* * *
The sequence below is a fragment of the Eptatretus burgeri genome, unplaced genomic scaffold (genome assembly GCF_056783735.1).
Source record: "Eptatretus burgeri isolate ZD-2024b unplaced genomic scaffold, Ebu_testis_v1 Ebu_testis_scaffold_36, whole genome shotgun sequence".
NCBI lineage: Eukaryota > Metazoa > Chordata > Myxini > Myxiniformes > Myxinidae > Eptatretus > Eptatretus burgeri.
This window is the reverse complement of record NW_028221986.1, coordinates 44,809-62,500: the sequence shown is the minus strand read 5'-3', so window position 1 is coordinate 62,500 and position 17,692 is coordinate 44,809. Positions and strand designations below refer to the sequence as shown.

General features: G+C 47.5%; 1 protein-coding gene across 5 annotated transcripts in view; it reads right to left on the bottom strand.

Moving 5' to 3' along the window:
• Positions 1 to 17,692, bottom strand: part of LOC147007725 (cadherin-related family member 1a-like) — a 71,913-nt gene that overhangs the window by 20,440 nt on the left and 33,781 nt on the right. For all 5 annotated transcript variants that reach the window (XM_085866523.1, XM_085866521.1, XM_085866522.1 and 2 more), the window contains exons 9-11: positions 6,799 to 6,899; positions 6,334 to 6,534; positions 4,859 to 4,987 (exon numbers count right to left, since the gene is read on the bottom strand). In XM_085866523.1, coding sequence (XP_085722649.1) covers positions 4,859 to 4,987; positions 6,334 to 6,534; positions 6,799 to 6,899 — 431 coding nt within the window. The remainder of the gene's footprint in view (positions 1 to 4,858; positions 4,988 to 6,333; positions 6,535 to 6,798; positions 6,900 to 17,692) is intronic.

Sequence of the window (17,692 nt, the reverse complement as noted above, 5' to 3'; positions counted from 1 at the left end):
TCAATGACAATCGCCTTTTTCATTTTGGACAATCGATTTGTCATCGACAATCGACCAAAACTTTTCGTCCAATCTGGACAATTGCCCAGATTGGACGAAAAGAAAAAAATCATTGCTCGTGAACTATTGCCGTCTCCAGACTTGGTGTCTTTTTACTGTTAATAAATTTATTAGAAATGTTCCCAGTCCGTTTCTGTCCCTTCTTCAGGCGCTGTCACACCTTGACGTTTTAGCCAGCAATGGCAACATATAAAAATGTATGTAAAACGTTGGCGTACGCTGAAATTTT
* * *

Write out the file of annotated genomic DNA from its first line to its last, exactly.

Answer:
The sequence below is a fragment of the Eptatretus burgeri genome, unplaced genomic scaffold (genome assembly GCF_056783735.1).
Source record: "Eptatretus burgeri isolate ZD-2024b unplaced genomic scaffold, Ebu_testis_v1 Ebu_testis_scaffold_36, whole genome shotgun sequence".
NCBI lineage: Eukaryota > Metazoa > Chordata > Myxini > Myxiniformes > Myxinidae > Eptatretus > Eptatretus burgeri.
This window is the reverse complement of record NW_028221986.1, coordinates 44,809-62,500: the sequence shown is the minus strand read 5'-3', so window position 1 is coordinate 62,500 and position 17,692 is coordinate 44,809. Positions and strand designations below refer to the sequence as shown.

General features: G+C 47.5%; 1 protein-coding gene across 5 annotated transcripts in view; it reads right to left on the bottom strand.

Moving 5' to 3' along the window:
• Positions 1 to 17,692, bottom strand: part of LOC147007725 (cadherin-related family member 1a-like) — a 71,913-nt gene that overhangs the window by 20,440 nt on the left and 33,781 nt on the right. For all 5 annotated transcript variants that reach the window (XM_085866523.1, XM_085866521.1, XM_085866522.1 and 2 more), the window contains exons 9-11: positions 6,799 to 6,899; positions 6,334 to 6,534; positions 4,859 to 4,987 (exon numbers count right to left, since the gene is read on the bottom strand). In XM_085866523.1, coding sequence (XP_085722649.1) covers positions 4,859 to 4,987; positions 6,334 to 6,534; positions 6,799 to 6,899 — 431 coding nt within the window. The remainder of the gene's footprint in view (positions 1 to 4,858; positions 4,988 to 6,333; positions 6,535 to 6,798; positions 6,900 to 17,692) is intronic.

Sequence of the window (17,692 nt, the reverse complement as noted above, 5' to 3'; positions counted from 1 at the left end):
TCAATGACAATCGCCTTTTTCATTTTGGACAATCGATTTGTCATCGACAATCGACCAAAACTTTTCGTCCAATCTGGACAATTGCCCAGATTGGACGAAAAGAAAAAAATCATTGCTCGTGAACTATTGCCGTCTCCAGACTTGGTGTCTTTTTACTGTTAATAAATTTATTAGAAATGTTCCCAGTCCGTTTCTGTCCCTTCTTCAGGCGCTGTCACACCTTGACGTTTTAGCCAGCAATGGCAACATATAAAAATGTATGTAAAACGTTGGCGTACGCTGAAATTTT